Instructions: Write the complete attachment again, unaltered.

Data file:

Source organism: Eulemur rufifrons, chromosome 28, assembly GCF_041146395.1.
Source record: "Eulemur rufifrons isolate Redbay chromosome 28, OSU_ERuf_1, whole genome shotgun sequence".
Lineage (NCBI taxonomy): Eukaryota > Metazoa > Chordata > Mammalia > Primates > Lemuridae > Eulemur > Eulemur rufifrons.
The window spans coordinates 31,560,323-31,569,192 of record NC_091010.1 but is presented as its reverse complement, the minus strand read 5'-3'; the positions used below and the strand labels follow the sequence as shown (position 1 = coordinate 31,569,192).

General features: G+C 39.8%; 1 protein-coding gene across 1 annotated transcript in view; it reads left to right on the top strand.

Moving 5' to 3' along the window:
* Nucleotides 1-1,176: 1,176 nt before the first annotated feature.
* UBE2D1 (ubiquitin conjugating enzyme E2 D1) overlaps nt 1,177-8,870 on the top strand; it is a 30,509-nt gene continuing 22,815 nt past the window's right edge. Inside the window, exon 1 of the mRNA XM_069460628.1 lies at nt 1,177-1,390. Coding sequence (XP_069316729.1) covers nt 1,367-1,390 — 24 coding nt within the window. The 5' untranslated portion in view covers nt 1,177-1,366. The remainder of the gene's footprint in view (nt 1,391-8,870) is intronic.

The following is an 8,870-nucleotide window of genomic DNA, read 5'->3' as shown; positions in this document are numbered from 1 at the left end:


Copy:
Source organism: Eulemur rufifrons, chromosome 28, assembly GCF_041146395.1.
Source record: "Eulemur rufifrons isolate Redbay chromosome 28, OSU_ERuf_1, whole genome shotgun sequence".
Lineage (NCBI taxonomy): Eukaryota > Metazoa > Chordata > Mammalia > Primates > Lemuridae > Eulemur > Eulemur rufifrons.
The window spans coordinates 31,560,323-31,569,192 of record NC_091010.1 but is presented as its reverse complement, the minus strand read 5'-3'; the positions used below and the strand labels follow the sequence as shown (position 1 = coordinate 31,569,192).

General features: G+C 39.8%; 1 protein-coding gene across 1 annotated transcript in view; it reads left to right on the top strand.

Moving 5' to 3' along the window:
* Nucleotides 1-1,176: 1,176 nt before the first annotated feature.
* UBE2D1 (ubiquitin conjugating enzyme E2 D1) overlaps nt 1,177-8,870 on the top strand; it is a 30,509-nt gene continuing 22,815 nt past the window's right edge. Inside the window, exon 1 of the mRNA XM_069460628.1 lies at nt 1,177-1,390. Coding sequence (XP_069316729.1) covers nt 1,367-1,390 — 24 coding nt within the window. The 5' untranslated portion in view covers nt 1,177-1,366. The remainder of the gene's footprint in view (nt 1,391-8,870) is intronic.

The following is an 8,870-nucleotide window of genomic DNA, read 5'->3' as shown; positions in this document are numbered from 1 at the left end: